Now we generalize the concept of Eq. (4) to get higher accuracy. The P-stage extrapolation procedure of the ETDLPA can be formulated using (z,h),q̂(z,2h),··· ,q̂(z,(P+1)h) to obtain the accuracy O(h P +1). From Eq. (2), the result of the TDLPA with the layer thickness mh can be written by
q^(z,mh)=q(z)+l=1almlhl,1mP+1.
(5)
Because the aim of the P-stage extrapolation procedure is to eliminate a 1 h, a 2 h 2 , ··· ,aPhP terms in Eq. (2) by combining (z,h),q̂(z,2h),··· ,q̂(z,(P + 1)h), we get
m=1P+1ωmq^(z,mh)=q(z)+l=P+1akhk,
(6)
where ωm is the weight to be determined and ak is independent with h. Inserting Eq. (5) into the left-hand side of Eq. (6), we get
m=1P+1ωmq^(z,mh)=m=1P+1ωm(q(z)+l=1almlhl)=q(z)m=1P+1ωm+l=1Phlalm=1P+1ωmml+l=P+1hlalm=1P+1ωmml.
(7)

Comparing Eq. (6) and Eq. (7), ωm can be obtained by solving the following system of linear equations,
APωP=e1,
(8)
where
AP=[111112131(P+1)2232(P+1)22P3P(P+1)P],ωP=[ω1ω2ω3ωP+1],e1=[1000].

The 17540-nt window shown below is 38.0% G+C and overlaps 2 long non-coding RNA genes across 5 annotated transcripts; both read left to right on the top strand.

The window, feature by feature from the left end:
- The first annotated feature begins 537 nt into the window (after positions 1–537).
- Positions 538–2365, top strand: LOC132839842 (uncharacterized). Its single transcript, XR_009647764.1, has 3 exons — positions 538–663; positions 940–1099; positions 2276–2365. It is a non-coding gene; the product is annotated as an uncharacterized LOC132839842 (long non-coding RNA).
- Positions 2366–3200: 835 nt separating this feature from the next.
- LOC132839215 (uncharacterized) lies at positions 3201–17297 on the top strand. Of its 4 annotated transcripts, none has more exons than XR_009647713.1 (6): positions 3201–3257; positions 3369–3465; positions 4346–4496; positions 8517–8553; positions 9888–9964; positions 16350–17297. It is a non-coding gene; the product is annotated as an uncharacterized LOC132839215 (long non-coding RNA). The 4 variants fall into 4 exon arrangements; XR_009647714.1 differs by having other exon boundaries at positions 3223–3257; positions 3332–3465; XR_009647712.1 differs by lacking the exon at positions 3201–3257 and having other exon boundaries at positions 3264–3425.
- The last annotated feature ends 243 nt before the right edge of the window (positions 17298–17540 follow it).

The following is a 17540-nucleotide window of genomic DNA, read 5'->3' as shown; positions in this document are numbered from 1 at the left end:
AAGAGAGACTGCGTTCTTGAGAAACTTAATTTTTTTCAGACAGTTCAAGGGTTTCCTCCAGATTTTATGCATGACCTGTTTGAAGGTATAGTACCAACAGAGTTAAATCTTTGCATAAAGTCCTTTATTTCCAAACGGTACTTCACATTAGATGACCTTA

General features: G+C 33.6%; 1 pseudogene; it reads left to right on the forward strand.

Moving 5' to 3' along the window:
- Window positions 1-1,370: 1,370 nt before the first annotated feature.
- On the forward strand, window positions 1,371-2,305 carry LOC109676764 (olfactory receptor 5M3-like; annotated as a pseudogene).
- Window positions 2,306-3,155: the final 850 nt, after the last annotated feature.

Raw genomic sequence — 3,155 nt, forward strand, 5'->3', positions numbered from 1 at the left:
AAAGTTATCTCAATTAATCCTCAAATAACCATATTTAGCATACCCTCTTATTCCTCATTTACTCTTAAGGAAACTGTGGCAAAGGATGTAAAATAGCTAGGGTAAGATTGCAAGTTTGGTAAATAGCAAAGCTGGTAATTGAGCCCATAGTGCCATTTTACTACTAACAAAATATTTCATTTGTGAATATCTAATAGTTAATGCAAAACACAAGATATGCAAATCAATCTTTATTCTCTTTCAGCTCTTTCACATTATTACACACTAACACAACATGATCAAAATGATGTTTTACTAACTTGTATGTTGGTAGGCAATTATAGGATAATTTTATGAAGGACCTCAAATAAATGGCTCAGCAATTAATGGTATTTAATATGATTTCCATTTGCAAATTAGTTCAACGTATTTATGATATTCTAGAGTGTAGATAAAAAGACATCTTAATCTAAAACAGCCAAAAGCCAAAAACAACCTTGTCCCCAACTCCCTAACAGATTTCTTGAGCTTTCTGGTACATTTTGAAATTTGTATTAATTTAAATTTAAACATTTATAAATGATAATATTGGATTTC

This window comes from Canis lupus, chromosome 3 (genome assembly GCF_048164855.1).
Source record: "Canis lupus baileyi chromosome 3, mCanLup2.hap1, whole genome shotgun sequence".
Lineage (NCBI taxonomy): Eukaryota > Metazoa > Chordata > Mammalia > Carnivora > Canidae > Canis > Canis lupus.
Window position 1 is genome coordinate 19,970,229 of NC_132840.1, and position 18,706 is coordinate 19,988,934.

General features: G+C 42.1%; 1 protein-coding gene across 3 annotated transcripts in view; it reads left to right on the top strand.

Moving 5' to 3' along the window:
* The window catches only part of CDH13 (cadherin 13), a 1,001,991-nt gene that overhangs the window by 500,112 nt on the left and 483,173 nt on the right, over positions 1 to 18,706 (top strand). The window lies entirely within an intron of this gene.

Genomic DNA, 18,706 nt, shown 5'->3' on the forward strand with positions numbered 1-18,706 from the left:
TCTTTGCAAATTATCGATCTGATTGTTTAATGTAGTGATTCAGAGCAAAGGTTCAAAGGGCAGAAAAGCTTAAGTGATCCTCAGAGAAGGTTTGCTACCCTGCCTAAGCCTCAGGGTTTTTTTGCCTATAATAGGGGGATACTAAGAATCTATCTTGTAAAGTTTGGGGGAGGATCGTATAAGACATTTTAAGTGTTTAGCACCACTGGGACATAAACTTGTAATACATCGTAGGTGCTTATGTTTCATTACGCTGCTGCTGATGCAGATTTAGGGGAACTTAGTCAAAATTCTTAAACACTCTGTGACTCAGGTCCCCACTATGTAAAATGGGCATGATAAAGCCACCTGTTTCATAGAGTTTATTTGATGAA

(9)

For the successful extrapolation process of the ETDLPA, the coupling coefficient should be available for all layer thickness values involved during the extrapolation procedure. Therefore, the grating position of the ETDLPA should be carefully treated because the TDLPA with different layer thickness produces the coupling coefficient at different grating positions. We introduce the notation (z,mh,sh) to denote the coupling coefficient computed by the TDLPA with the layer thickness mh and the starting position sh. The reconstructed grating positions of (z,mh,sh) are (s + lm)h,l = 0,1, ···. For convenience, we denote the P-stage ETDLPA with the layer thickness h and the TDLPA with the layer thickness h by ETDLPA(P, h) and TDLPA(h), respectively. As an example to explain the grating position problem, let us consider ETDLPA(2, h). ETDLPA(2, h) combines TDLPA(h), TDLPA(2h) and TDLPA(3h) according to Eq. (6). The solution of Eq. (8) for P = 2 is given by
ω2T=[ω1ω2ω3]=[331]
(10)

The reconstructed grating positions of (z,h,0), (z,2h,0), and (z,3h,0) are given by
q^(z,h,0):0,h,2h,3h,4h,5h,6h,7h,8h,9h,10h,11h,12h,13h,
(11)
q^(z,2h,0):0,2h,4h,6h,8h,10h,12h,14h,
(12)
q^(z,3h,0):0,3h,6h,9h,12h,15h,.
(13)